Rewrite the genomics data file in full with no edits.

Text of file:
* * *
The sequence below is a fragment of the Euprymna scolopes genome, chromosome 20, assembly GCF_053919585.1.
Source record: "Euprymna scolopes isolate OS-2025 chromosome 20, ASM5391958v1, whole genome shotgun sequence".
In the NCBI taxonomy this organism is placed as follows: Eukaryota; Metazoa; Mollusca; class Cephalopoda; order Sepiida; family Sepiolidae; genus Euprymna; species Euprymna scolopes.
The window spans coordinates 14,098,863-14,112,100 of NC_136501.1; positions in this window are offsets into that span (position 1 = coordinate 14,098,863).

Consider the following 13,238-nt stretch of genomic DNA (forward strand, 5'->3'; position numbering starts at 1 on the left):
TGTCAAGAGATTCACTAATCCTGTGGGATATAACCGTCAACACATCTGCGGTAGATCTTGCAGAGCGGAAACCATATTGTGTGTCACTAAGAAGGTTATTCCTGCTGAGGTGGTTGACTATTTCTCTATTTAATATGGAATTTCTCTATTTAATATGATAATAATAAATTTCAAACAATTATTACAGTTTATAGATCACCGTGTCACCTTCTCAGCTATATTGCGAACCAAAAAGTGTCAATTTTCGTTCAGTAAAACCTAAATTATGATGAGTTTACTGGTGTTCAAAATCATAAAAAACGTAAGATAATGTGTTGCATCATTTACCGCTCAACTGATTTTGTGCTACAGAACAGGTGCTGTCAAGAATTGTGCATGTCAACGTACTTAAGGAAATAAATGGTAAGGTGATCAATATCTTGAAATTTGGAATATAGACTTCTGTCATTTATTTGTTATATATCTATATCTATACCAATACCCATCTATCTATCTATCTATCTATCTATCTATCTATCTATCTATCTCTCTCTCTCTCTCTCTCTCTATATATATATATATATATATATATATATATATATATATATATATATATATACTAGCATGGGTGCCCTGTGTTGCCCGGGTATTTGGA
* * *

The sequence below is a fragment of the Euprymna scolopes genome, chromosome 20, assembly GCF_053919585.1.
Source record: "Euprymna scolopes isolate OS-2025 chromosome 20, ASM5391958v1, whole genome shotgun sequence".
In the NCBI taxonomy this organism is placed as follows: Eukaryota; Metazoa; Mollusca; class Cephalopoda; order Sepiida; family Sepiolidae; genus Euprymna; species Euprymna scolopes.
The window spans coordinates 14,098,863-14,112,100 of NC_136501.1; positions in this window are offsets into that span (position 1 = coordinate 14,098,863).

Consider the following 13,238-nt stretch of genomic DNA (forward strand, 5'->3'; position numbering starts at 1 on the left):
TGTCAAGAGATTCACTAATCCTGTGGGATATAACCGTCAACACATCTGCGGTAGATCTTGCAGAGCGGAAACCATATTGTGTGTCACTAAGAAGGTTATTCCTGCTGAGGTGGTTGACTATTTCTCTATTTAATATGGAATTTCTCTATTTAATATGATAATAATAAATTTCAAACAATTATTACAGTTTATAGATCACCGTGTCACCTTCTCAGCTATATTGCGAACCAAAAAGTGTCAATTTTCGTTCAGTAAAACCTAAATTATGATGAGTTTACTGGTGTTCAAAATCATAAAAAACGTAAGATAATGTGTTGCATCATTTACCGCTCAACTGATTTTGTGCTACAGAACAGGTGCTGTCAAGAATTGTGCATGTCAACGTACTTAAGGAAATAAATGGTAAGGTGATCAATATCTTGAAATTTGGAATATAGACTTCTGTCATTTATTTGTTATATATCTATATCTATACCAATACCCATCTATCTATCTATCTATCTATCTATCTATCTATCTATCTATCTCTCTCTCTCTCTCTCTCTCTATATATATATATATATATATATATATATATATATATATATATATATATATACTAGCATGGGTGCCCTGTGTTGCCCGGGTATTTGGA